What is Banamine?
Banamine is a drug that controls pain and inflammation in horses.
Who is it for?
Banamine is for horses.
What are the benefits?
||Used for treating muscle or skeletal problems in horses
||Provides relief from pain and inflammation
||Available in an easy-to-dose syringe
Banamine is a nonsteroidal anti-inflammatory drug (NSAID) that contains flunixin. It is capable of reducing redness, swelling, heat, and pain associated with tissue damage.
How does Banamine work?
Banamine works by reducing the production of chemicals made by the cells that trigger inflammation. This reduces the redness, swelling, heat, and pain associated with tissue damage.
Is there a generic equivalent available?
Not in paste form.
How is it given?
Banamine is administered orally with food to reduce the chance of stomach/intestinal side effects. Provide fresh water at all times, since lack of water could increase the risk of injury to the kidneys.
Always follow the dosage instructions provided by your veterinarian. If you have difficulty giving the medication, contact your veterinarian.
What results can I expect?
Banamine does not cure a disease but can effectively reduce symptoms of pain and inflammation. The response varies from horse to horse, but can be dramatic. Pain relieving effects can generally be seen within hours of giving Banamine. Improvement of inflammation can generally be seen after several days.
What form(s) does it come in?
This medication comes in orally-administered paste form, but an injectable form is also available.
Common Drug Name
What should I discuss with my veterinarian while considering Banamine?
Talk to your veterinarian about what tests and exams may be necessary while your horse is taking Banamine. Also discuss how long the treatment period will be and what type of outcome is expected. You and your veterinarian should talk about any other treatment options that are recommended for your horse.
Tell your veterinarian if your horse may be pregnant, or has liver, kidney or heart disease.
Notify your veterinarian of any other medications or supplements your horse is taking, especially aspirin, phenylbutazone, or steroids such as predisone. Also inform your veterinarian if your horse has had any reactions to previous medications.
What should I do if I miss a dose?
If you miss a dose, give it as soon as you remember. If it is almost time for the next dose, skip the one you missed and go back to the regular schedule. Do not give two doses at once.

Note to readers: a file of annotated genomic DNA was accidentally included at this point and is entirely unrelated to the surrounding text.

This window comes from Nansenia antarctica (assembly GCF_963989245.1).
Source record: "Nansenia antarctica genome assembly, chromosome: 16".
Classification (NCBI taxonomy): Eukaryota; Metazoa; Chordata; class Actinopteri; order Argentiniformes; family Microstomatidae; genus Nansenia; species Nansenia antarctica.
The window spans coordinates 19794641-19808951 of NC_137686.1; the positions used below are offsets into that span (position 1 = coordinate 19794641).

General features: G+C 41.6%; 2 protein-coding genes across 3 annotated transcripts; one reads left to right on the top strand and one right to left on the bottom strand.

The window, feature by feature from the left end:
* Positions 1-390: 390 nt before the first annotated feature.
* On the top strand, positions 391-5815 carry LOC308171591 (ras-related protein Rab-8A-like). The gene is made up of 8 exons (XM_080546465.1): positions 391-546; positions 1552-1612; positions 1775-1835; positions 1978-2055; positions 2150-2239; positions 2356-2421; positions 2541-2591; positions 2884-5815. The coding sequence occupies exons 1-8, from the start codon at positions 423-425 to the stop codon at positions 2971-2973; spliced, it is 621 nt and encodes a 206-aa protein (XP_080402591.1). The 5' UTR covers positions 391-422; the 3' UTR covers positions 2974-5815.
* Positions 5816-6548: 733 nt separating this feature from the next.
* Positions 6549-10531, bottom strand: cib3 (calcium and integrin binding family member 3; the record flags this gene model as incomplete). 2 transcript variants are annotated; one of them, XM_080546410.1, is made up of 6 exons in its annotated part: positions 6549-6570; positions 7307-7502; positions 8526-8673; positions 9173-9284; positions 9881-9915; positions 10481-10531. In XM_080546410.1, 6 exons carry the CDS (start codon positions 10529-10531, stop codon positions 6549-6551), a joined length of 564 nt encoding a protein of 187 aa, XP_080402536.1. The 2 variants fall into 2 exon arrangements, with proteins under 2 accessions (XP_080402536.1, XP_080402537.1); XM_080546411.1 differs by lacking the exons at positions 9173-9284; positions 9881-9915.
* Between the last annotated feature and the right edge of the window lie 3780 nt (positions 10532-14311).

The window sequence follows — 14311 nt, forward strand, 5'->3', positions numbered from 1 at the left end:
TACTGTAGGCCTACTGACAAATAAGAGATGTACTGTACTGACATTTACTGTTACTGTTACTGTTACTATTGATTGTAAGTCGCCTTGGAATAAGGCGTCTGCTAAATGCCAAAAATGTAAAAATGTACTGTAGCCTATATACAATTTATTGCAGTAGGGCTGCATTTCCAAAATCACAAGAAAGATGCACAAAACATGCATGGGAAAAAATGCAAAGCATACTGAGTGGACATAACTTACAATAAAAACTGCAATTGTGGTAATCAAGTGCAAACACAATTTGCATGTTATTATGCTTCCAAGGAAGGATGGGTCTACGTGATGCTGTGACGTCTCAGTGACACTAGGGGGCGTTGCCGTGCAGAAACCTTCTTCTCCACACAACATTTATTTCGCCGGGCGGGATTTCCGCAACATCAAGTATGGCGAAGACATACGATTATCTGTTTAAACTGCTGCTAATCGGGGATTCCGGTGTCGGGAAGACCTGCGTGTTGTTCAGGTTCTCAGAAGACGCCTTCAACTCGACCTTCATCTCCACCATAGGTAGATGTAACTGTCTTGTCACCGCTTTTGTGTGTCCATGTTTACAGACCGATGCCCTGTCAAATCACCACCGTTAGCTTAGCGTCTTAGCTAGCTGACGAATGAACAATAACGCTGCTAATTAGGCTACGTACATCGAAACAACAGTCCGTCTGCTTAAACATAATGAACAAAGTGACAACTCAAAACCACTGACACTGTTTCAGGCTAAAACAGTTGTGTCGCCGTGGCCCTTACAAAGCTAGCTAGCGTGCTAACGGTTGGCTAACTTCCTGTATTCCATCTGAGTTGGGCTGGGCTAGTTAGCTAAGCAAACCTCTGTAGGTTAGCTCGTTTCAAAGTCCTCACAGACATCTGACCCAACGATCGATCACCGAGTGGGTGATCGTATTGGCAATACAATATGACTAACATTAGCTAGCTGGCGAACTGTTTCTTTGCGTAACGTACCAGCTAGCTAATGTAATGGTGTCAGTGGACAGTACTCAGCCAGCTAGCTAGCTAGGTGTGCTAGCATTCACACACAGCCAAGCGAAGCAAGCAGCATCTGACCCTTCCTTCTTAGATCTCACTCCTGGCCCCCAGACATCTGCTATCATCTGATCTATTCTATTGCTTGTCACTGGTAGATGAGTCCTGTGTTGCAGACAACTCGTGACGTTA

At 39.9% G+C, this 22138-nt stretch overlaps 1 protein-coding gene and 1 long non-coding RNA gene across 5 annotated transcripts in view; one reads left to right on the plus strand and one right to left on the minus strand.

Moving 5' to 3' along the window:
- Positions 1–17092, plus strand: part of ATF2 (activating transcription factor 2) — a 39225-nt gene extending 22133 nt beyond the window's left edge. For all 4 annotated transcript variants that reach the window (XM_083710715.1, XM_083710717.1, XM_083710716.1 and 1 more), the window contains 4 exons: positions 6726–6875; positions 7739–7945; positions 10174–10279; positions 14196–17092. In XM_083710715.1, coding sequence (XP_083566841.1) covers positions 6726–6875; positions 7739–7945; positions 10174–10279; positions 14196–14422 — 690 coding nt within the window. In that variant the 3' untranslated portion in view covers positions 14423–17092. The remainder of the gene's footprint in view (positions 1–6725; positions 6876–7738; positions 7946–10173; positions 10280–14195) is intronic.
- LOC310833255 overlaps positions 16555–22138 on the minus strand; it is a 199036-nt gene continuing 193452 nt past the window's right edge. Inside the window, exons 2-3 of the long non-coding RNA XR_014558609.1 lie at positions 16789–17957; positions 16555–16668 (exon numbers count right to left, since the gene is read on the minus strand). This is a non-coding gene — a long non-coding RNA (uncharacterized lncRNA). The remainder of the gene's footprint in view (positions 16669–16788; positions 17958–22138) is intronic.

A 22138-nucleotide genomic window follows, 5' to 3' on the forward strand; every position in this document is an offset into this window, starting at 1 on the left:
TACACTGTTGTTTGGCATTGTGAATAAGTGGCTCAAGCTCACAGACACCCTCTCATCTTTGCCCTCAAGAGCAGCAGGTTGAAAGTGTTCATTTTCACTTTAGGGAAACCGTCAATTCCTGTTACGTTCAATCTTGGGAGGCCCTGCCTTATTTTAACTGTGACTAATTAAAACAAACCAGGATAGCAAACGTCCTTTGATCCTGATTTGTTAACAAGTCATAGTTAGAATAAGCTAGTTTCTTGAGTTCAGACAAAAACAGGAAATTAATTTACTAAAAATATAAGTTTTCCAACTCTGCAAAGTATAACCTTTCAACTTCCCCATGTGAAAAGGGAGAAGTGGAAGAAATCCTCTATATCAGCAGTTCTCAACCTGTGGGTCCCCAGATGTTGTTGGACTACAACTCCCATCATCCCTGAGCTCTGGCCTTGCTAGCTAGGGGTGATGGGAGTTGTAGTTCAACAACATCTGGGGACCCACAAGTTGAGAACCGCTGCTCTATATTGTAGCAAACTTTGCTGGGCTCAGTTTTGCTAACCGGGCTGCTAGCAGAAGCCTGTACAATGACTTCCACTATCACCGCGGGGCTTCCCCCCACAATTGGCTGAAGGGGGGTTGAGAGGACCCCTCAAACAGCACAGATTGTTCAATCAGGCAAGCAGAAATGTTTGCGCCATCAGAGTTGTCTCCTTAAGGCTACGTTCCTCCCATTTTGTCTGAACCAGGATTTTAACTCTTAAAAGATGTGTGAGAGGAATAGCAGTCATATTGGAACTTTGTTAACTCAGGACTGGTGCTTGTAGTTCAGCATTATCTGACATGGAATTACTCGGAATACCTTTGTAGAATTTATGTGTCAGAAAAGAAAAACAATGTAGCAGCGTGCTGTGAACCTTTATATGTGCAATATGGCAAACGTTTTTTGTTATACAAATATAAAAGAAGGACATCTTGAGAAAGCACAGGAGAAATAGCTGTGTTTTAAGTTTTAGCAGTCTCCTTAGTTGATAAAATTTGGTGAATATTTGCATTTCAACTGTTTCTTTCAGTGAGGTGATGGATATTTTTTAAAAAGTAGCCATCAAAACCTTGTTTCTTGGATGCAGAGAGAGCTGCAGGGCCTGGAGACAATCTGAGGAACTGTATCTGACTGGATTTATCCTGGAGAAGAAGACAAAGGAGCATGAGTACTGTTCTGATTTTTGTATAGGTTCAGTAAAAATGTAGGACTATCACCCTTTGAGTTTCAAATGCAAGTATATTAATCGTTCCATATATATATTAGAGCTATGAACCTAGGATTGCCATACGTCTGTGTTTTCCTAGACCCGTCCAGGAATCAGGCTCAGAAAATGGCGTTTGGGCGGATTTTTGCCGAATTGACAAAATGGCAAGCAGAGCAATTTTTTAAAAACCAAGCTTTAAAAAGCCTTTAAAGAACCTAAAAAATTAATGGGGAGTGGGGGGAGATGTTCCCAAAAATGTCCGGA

What is the most important information I should know?
Notify your veterinarian of any other medications or supplements your horse is taking, especially aspirin, phenylbutazone, or steroids such as predisone.
Who should not take it?
Not for use in horses hypersensitive (allergic) to Banamine or similar medications. Use with caution in horses with gastrointestinal (GI) ulcers or kidney disease.
Use with caution in pregnant or lactating horses, and only if the benefits outweigh the risks.
Not for use in horses intended for food.
What side effects may be seen when taking Banamine?
Side effects with oral Banamine are extremely rare. Damage to the kidney is more likely to occur if the horse is dehydrated.
How is it stored?
Store between 36-86°F in a tight, light-resistant, childproof container. Keep out of the reach of children and pets.
What should I do if I know of or suspect there has been an overdose?
Should an overdose occur, stomach ulcers may develop, in which case you may see loss of appetite; diarrhea; dark, tarry or, bloody stools; or constipation. May also see depression and increased thirst and urination, or changes in the urine color or smell. If you know or suspect your horse has had an overdose, or if you observe any of these signs in your horse, contact your veterinarian immediately.
What should I avoid when giving my pet Banamine?
Notify your veterinarian of any other medications, including vitamins and supplements, your horse is taking while receiving flunixin. Consult your veterinarian before using flunixin with phenytoin, valproic acid, oral anticoagulants, other NSAIDS such as aspirin or phenylbutazone, corticosteroids such as prednisone or dexamethasone, sulfa drugs, methotrexate and diuretics such as furosemide (Salix), since
interactions and an increase of side effects may occur.
Where is more information available?
Ask your veterinarian, consult with one of our pharmacists at 1-800-447-3021, or see the Patient Information Sheet on this medication.